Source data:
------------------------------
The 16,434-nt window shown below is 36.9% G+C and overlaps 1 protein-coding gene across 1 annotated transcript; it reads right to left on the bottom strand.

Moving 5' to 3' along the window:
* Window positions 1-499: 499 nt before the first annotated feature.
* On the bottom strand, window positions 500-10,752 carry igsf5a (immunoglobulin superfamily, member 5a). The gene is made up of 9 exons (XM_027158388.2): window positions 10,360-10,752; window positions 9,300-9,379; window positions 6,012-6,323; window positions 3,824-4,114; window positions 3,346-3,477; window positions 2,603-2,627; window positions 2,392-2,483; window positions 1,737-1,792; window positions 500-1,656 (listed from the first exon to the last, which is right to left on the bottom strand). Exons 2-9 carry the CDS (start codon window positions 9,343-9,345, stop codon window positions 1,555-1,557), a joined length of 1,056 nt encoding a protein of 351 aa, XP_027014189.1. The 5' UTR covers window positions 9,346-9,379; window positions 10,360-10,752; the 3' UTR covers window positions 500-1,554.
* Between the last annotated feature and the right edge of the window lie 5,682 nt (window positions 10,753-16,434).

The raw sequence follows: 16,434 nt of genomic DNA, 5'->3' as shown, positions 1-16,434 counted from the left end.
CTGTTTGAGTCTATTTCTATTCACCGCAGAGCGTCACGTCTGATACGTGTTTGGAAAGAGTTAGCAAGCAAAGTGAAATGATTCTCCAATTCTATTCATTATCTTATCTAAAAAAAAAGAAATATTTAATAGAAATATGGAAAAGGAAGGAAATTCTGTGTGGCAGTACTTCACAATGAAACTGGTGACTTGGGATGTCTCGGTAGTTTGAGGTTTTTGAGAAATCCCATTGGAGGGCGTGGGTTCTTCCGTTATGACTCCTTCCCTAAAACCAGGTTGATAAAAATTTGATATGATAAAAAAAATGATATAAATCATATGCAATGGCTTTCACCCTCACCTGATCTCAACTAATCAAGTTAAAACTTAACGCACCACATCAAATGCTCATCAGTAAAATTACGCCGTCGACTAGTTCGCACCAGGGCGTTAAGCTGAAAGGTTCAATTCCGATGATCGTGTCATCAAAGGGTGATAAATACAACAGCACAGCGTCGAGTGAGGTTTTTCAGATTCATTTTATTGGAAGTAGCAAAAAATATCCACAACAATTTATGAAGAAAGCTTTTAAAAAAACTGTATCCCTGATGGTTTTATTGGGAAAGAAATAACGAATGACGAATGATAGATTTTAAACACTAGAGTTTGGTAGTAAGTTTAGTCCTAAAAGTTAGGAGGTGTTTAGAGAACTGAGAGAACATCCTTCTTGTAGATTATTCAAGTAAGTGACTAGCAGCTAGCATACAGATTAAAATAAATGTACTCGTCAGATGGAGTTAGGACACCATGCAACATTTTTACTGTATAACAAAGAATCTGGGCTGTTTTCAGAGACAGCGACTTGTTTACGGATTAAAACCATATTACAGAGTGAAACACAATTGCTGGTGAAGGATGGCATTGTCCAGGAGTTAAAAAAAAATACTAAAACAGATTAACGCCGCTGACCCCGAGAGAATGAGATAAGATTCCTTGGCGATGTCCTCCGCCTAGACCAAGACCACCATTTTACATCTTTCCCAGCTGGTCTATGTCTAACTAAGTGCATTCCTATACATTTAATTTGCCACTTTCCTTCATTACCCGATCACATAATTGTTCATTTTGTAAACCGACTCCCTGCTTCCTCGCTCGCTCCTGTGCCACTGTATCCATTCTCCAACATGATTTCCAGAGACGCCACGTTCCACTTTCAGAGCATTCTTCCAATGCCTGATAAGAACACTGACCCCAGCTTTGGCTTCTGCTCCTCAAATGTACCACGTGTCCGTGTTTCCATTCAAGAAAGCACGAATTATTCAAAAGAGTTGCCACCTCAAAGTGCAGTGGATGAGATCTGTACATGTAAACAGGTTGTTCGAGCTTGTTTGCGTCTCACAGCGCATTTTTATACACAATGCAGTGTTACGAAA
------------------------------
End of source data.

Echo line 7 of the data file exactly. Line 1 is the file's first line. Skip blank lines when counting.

CTGTTTGAGTCTATTTCTATTCACCGCAGAGCGTCACGTCTGATACGTGTTTGGAAAGAGTTAGCAAGCAAAGTGAAATGATTCTCCAATTCTATTCATTATCTTATCTAAAAAAAAAGAAATATTTAATAGAAATATGGAAAAGGAAGGAAATTCTGTGTGGCAGTACTTCACAATGAAACTGGTGACTTGGGATGTCTCGGTAGTTTGAGGTTTTTGAGAAATCCCATTGGAGGGCGTGGGTTCTTCCGTTATGACTCCTTCCCTAAAACCAGGTTGATAAAAATTTGATATGATAAAAAAAATGATATAAATCATATGCAATGGCTTTCACCCTCACCTGATCTCAACTAATCAAGTTAAAACTTAACGCACCACATCAAATGCTCATCAGTAAAATTACGCCGTCGACTAGTTCGCACCAGGGCGTTAAGCTGAAAGGTTCAATTCCGATGATCGTGTCATCAAAGGGTGATAAATACAACAGCACAGCGTCGAGTGAGGTTTTTCAGATTCATTTTATTGGAAGTAGCAAAAAATATCCACAACAATTTATGAAGAAAGCTTTTAAAAAAACTGTATCCCTGATGGTTTTATTGGGAAAGAAATAACGAATGACGAATGATAGATTTTAAACACTAGAGTTTGGTAGTAAGTTTAGTCCTAAAAGTTAGGAGGTGTTTAGAGAACTGAGAGAACATCCTTCTTGTAGATTATTCAAGTAAGTGACTAGCAGCTAGCATACAGATTAAAATAAATGTACTCGTCAGATGGAGTTAGGACACCATGCAACATTTTTACTGTATAACAAAGAATCTGGGCTGTTTTCAGAGACAGCGACTTGTTTACGGATTAAAACCATATTACAGAGTGAAACACAATTGCTGGTGAAGGATGGCATTGTCCAGGAGTTAAAAAAAAATACTAAAACAGATTAACGCCGCTGACCCCGAGAGAATGAGATAAGATTCCTTGGCGATGTCCTCCGCCTAGACCAAGACCACCATTTTACATCTTTCCCAGCTGGTCTATGTCTAACTAAGTGCATTCCTATACATTTAATTTGCCACTTTCCTTCATTACCCGATCACATAATTGTTCATTTTGTAAACCGACTCCCTGCTTCCTCGCTCGCTCCTGTGCCACTGTATCCATTCTCCAACATGATTTCCAGAGACGCCACGTTCCACTTTCAGAGCATTCTTCCAATGCCTGATAAGAACACTGACCCCAGCTTTGGCTTCTGCTCCTCAAATGTACCACGTGTCCGTGTTTCCATTCAAGAAAGCACGAATTATTCAAAAGAGTTGCCACCTCAAAGTGCAGTGGATGAGATCTGTACATGTAAACAGGTTGTTCGAGCTTGTTTGCGTCTCACAGCGCATTTTTATACACAATGCAGTGTTACGAAA